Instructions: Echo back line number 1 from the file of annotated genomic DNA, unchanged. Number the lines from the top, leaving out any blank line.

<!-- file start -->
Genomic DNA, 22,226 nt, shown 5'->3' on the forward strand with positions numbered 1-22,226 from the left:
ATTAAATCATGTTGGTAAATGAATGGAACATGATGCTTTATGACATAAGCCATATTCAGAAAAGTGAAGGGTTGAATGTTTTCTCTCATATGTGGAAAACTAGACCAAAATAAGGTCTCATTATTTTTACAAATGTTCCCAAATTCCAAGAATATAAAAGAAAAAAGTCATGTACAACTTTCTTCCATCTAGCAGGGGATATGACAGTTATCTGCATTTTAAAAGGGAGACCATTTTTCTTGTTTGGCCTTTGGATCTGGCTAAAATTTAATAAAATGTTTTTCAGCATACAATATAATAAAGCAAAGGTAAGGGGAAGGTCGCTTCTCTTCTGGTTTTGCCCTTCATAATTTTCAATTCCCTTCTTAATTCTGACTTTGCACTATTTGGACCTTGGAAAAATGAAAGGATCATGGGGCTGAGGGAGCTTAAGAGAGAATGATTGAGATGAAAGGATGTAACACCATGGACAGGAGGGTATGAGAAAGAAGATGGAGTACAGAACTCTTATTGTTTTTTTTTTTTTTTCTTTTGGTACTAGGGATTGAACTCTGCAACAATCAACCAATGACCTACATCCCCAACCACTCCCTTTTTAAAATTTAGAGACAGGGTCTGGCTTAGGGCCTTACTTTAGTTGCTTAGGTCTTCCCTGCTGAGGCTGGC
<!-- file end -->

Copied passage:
Genomic DNA, 22,226 nt, shown 5'->3' on the forward strand with positions numbered 1-22,226 from the left: